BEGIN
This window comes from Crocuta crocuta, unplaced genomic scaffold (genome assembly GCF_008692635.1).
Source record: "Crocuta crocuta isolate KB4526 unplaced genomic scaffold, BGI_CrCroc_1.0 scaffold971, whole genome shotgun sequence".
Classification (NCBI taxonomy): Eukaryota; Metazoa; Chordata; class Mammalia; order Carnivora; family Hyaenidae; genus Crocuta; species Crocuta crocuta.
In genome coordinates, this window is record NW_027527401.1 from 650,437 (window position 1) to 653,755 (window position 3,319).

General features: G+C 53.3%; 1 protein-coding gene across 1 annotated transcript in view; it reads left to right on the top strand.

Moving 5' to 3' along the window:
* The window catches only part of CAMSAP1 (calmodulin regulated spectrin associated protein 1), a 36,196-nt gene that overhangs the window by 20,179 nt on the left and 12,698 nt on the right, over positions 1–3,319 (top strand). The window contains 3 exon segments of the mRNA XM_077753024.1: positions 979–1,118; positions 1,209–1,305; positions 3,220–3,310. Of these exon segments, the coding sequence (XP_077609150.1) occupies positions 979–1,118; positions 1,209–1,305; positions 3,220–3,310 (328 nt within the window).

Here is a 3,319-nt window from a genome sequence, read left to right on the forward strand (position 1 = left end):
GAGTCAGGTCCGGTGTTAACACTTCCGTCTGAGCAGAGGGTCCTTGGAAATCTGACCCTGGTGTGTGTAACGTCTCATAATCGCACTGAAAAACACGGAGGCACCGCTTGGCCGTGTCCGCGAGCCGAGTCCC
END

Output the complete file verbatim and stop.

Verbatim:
This window comes from Crocuta crocuta, unplaced genomic scaffold (genome assembly GCF_008692635.1).
Source record: "Crocuta crocuta isolate KB4526 unplaced genomic scaffold, BGI_CrCroc_1.0 scaffold971, whole genome shotgun sequence".
Classification (NCBI taxonomy): Eukaryota; Metazoa; Chordata; class Mammalia; order Carnivora; family Hyaenidae; genus Crocuta; species Crocuta crocuta.
In genome coordinates, this window is record NW_027527401.1 from 650,437 (window position 1) to 653,755 (window position 3,319).

General features: G+C 53.3%; 1 protein-coding gene across 1 annotated transcript in view; it reads left to right on the top strand.

Moving 5' to 3' along the window:
* The window catches only part of CAMSAP1 (calmodulin regulated spectrin associated protein 1), a 36,196-nt gene that overhangs the window by 20,179 nt on the left and 12,698 nt on the right, over positions 1–3,319 (top strand). The window contains 3 exon segments of the mRNA XM_077753024.1: positions 979–1,118; positions 1,209–1,305; positions 3,220–3,310. Of these exon segments, the coding sequence (XP_077609150.1) occupies positions 979–1,118; positions 1,209–1,305; positions 3,220–3,310 (328 nt within the window).

Here is a 3,319-nt window from a genome sequence, read left to right on the forward strand (position 1 = left end):
GAGTCAGGTCCGGTGTTAACACTTCCGTCTGAGCAGAGGGTCCTTGGAAATCTGACCCTGGTGTGTGTAACGTCTCATAATCGCACTGAAAAACACGGAGGCACCGCTTGGCCGTGTCCGCGAGCCGAGTCCC